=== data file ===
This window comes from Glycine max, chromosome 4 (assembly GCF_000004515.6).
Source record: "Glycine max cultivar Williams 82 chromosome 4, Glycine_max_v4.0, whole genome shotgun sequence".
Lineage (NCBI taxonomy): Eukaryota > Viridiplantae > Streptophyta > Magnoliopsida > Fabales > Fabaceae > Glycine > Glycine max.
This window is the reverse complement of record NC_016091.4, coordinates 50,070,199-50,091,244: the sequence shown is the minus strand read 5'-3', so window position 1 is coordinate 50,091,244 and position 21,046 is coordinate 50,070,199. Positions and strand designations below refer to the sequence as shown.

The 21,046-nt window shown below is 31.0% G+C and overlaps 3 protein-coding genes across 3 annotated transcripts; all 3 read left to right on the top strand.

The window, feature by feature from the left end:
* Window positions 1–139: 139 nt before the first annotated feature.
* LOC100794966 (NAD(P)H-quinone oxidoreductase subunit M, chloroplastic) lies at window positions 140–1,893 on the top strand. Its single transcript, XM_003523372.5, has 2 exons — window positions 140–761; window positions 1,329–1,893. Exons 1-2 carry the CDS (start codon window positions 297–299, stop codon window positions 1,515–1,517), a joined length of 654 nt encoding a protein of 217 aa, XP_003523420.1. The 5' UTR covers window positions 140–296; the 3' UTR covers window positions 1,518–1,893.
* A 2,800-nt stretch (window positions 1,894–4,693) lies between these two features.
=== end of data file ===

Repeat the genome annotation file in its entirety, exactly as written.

This window comes from Glycine max, chromosome 4 (assembly GCF_000004515.6).
Source record: "Glycine max cultivar Williams 82 chromosome 4, Glycine_max_v4.0, whole genome shotgun sequence".
Lineage (NCBI taxonomy): Eukaryota > Viridiplantae > Streptophyta > Magnoliopsida > Fabales > Fabaceae > Glycine > Glycine max.
This window is the reverse complement of record NC_016091.4, coordinates 50,070,199-50,091,244: the sequence shown is the minus strand read 5'-3', so window position 1 is coordinate 50,091,244 and position 21,046 is coordinate 50,070,199. Positions and strand designations below refer to the sequence as shown.

The 21,046-nt window shown below is 31.0% G+C and overlaps 3 protein-coding genes across 3 annotated transcripts; all 3 read left to right on the top strand.

The window, feature by feature from the left end:
* Window positions 1–139: 139 nt before the first annotated feature.
* LOC100794966 (NAD(P)H-quinone oxidoreductase subunit M, chloroplastic) lies at window positions 140–1,893 on the top strand. Its single transcript, XM_003523372.5, has 2 exons — window positions 140–761; window positions 1,329–1,893. Exons 1-2 carry the CDS (start codon window positions 297–299, stop codon window positions 1,515–1,517), a joined length of 654 nt encoding a protein of 217 aa, XP_003523420.1. The 5' UTR covers window positions 140–296; the 3' UTR covers window positions 1,518–1,893.
* A 2,800-nt stretch (window positions 1,894–4,693) lies between these two features.